Many Florida car accident cases do not make it to a trial in front of a selected jury. Often, the parties can reach a settlement agreement before a lawsuit is even filed, ideally to the satisfaction of both parties involved. The Fourth District recently reviewed a settlement agreement between an auto insurer and a plaintiff injured in a car accident. The injured person appealed the enforcement of a settlement agreement, arguing they did not have a “meeting of the minds,” or a mutual understanding of what was agreed upon, thus voiding the contract.
The defendant in the lawsuit was insured under a policy with a $25,000 limit for bodily injury per person, a $50,000 limit for bodily injury per accident, and a $10,000 limit for property damage. The injured person’s counsel submitted a demand letter to the insurance company, asking for the policy limits of $50,000 for bodily injury and $10,044 for property loss. The letter also requested an affidavit from the at-fault driver to establish she had no other insurance coverage available, along with a copy of the insurance policy. No release was included with this letter.
The auto insurer accepted the offer and provided the injured person with all of the requested documents. The insurer provided a proposed release and asked that it be signed by the injured person and his mother. The letter specified signing the release was not required for the case to settle and was not a counter offer or new terms. The injured person rejected the proposed release and requested a “standard” release. A second letter was issued by the insurer with two proposed releases. One was an edited version of the first release, and the other was a standard release created by a section of the Florida Bar.
The attached letter advised that a signature of one of the releases was preferred, but not required. The plaintiff replied by requesting two separate checks – one for the property damage and one for the $25,000 bodily injury limit, made out to the injured person’s mother. The auto insurer was directed to leave off the injured person’s name on the check, settlement draft, and release. The insurer responded that it thought the offer was accepted, but it agreed to modify the checks and settlement as desired.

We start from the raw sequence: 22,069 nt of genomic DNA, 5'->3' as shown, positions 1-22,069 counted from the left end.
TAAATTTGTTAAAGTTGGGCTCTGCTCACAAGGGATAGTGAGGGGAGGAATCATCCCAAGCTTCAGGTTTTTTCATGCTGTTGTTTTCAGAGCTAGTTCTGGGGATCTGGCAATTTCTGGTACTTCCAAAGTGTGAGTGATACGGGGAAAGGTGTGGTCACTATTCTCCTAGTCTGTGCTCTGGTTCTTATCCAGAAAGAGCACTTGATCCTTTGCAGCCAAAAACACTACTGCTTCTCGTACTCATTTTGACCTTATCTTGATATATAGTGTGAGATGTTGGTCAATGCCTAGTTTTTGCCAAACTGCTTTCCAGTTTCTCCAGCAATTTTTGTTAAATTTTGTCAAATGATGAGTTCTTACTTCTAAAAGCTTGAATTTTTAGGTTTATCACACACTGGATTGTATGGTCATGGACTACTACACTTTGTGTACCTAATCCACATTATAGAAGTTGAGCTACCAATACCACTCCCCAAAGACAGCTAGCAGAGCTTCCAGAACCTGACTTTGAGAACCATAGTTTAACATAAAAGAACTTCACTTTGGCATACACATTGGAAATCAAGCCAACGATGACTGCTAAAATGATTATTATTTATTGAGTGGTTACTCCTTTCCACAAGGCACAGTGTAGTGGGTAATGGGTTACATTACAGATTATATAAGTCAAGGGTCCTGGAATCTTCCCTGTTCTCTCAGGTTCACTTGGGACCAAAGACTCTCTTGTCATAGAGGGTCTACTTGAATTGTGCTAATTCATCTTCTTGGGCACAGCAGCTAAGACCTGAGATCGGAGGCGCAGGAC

The injured person then filed a negligence action against the at-fault party. The insurer responded to the filing by claiming the injured person was precluded from suing, due to the settlement reached between the parties. The insurer moved to enforce the agreement, arguing that it had accepted the injured person’s offer by complying with the essential terms. The trial court agreed, finding a settlement had been reached, and entered an order granting the motion to enforce and dismissal of the action. The injured person appealed.
Florida case law has established that settlement agreements are to be enforced whenever possible. The acceptance of an offer that results in a contract must be identical with the terms of the offer, unconditional, absolute, and within the timeframe expressly stated or implied in the offer. An auto insurer that accepts an offer can request signature of releases. If the release contains objectionable and unusual language, there is no true acceptance of the offer.
The appellate court found the insurer’s letter in response to the requests made by the injured person mirrored the conditions set within the offer. While a release was proposed, it expressly stated it was not a condition of settlement. The court felt this expression distinguished this lawsuit from prior cases assessed by appellate courts that determined settlement agreements to be void. In those cases, the language of the release was a large part of the offer for settlement. Since this did not factor into the conditions of the offer, the court found any objections were not detrimental to the insurance company’s acceptance. The trial court’s order was affirmed.
Car accident litigation experience matters. The Florida car accident attorneys at Donaldson & Weston have the knowledge and understanding you need at your side. If you or a family member has been injured in an automobile accident, call our office today at 772-266-5555 or 561-299-3999 for a free, confidential consultation.
More Blog Posts:
Florida District Appellate Court Reviews Future Medical Expenses in Multi-Car Accident Case, Florida Injury Lawyer Blog, November 28, 2016
Federal Circuit Court of Appeal Declines to Find Equitable Tolling in Slip and Fall Case, Florida Injury Lawyer Blog, October 21, 2016
Florida Court of Appeal Allows Injured Motorist to Pursue Additional PIP Payments to Medical Providers, Florida Injury Lawyer Blog, May 18, 2017